Slavery Apology Won't Happen In Nebraska

Slavery Apology Won't Happen In Nebraska

Published April 18, 2008

Posted April 18, 2008 – Remember told you earlier this month about a squabble that Nebraska lawmakers were having over whether the Legislature should “apologize” or express “profound regret” over the state’s involvement in slavery? Well, the matter has now been shelved altogether because they couldn’t agree on how to word the resolution.

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Says Nebraska Sen. Ernie Chambers (D-Omaha), the way the matter has been handled shows "the depth and breadth of racism in this state."

After several days of back-and-forth, Sen.  Dwite Pedersen, also of Omaha, asked the Legislature to ignore his resolution, largely because he could no longer stand by a measure that had the powerful word “apology” bleached out of it. Those on the legislative committee that decided that “regret” went far enough noted that the Nebraska Territory outlawed slavery the same year the Civil War began.

In 1861, the Nebraska Territory , banned slavery. Seven years earlier, the Kansas-Nebraska Act created the Nebraska Territory, overturning the Missouri Compromise by leaving the issue of whether or not to allow slavery up to the legislatures of the Nebraska and Kansas territories. After that, the issue of slavery was bantered about by territorial lawmakers for the next six years. Although Nebraskans never actually approved slavery, some southerners who migrated to the state had slaves.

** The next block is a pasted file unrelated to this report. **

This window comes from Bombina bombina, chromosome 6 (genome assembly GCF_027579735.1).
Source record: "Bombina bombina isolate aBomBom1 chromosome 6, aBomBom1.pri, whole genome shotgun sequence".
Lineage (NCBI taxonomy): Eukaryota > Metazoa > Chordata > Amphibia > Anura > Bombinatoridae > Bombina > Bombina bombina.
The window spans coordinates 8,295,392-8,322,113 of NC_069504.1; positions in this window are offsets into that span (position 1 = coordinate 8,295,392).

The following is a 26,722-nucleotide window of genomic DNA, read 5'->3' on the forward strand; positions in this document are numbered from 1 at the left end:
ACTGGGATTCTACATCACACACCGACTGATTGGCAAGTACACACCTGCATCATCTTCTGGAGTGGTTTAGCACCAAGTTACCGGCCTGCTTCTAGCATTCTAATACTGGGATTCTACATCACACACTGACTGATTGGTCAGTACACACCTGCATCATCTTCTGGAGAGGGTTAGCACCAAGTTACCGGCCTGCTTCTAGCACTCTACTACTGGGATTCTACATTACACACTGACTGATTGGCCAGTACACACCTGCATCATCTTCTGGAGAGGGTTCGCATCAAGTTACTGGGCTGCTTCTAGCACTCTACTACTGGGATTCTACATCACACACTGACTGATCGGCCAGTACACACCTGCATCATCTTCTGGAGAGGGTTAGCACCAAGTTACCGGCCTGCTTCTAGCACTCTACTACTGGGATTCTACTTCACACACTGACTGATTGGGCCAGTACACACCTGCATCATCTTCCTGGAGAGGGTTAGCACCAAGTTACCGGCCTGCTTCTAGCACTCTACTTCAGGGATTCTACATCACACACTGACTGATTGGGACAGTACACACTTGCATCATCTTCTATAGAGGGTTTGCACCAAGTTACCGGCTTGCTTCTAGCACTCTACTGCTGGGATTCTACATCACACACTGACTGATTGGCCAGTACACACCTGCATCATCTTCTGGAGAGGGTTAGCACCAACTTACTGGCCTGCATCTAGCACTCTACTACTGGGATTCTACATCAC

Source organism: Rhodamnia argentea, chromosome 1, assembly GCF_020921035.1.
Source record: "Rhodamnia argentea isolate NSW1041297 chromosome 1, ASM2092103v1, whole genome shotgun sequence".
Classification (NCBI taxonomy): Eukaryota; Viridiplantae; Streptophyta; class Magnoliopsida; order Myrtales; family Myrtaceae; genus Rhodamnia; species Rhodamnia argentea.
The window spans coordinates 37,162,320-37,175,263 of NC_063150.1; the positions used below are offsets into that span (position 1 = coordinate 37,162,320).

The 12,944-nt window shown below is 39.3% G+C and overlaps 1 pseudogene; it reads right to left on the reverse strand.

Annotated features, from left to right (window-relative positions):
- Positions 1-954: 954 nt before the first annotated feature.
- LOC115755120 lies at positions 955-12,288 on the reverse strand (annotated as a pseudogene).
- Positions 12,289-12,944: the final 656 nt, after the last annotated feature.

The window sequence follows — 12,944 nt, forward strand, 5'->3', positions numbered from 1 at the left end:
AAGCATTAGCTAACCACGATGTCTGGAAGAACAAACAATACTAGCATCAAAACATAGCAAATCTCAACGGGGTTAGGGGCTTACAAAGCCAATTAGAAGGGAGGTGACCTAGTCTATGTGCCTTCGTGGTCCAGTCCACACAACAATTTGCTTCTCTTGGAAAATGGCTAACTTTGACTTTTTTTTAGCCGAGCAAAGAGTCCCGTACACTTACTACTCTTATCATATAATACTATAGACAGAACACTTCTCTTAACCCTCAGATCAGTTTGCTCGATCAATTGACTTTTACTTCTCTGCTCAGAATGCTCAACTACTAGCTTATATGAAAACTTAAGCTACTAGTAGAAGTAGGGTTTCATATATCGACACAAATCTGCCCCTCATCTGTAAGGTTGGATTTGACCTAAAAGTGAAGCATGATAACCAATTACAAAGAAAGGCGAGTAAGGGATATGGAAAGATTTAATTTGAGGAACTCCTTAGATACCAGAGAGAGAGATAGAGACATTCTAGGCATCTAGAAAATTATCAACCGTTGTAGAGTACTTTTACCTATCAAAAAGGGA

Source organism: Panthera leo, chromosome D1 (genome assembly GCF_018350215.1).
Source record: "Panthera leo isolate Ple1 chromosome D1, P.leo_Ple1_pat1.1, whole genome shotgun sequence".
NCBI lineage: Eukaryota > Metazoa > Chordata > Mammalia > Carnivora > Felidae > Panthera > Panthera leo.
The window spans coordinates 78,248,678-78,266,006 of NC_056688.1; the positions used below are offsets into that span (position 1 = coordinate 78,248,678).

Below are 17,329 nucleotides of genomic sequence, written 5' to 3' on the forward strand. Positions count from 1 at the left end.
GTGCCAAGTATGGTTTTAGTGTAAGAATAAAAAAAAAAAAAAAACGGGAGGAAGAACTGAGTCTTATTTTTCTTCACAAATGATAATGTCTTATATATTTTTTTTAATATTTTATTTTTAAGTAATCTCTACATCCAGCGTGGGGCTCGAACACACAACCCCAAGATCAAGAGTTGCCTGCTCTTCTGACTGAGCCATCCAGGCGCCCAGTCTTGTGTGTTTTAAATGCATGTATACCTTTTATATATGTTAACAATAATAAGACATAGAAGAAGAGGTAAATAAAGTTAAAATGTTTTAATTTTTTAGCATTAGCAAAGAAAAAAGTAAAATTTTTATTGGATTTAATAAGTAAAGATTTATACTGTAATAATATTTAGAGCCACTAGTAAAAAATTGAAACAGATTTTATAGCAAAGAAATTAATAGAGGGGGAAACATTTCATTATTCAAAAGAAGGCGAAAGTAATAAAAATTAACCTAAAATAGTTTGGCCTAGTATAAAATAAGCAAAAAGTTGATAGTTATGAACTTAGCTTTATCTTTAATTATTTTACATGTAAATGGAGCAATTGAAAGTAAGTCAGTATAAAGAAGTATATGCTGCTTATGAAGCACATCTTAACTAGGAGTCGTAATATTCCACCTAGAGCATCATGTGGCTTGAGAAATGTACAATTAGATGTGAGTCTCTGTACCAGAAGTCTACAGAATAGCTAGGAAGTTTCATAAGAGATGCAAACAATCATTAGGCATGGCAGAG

According to historian A. Sheldon, author of “Sheldon’s History and Stories of Nebraskans,” there were 13 slaves in Nebraska in 1855; by 1860, there were 10. Had it passed a resolution, Nebraska would have joined six other states — Alabama , Florida , Maryland , New Jersey , North Carolina and Virginia , — that officially “apologized” for slavery.

Do you agree with Ernie Chambers?” Click “Discuss Now,” to the upper right, and post your comment.

Written by BET-Staff


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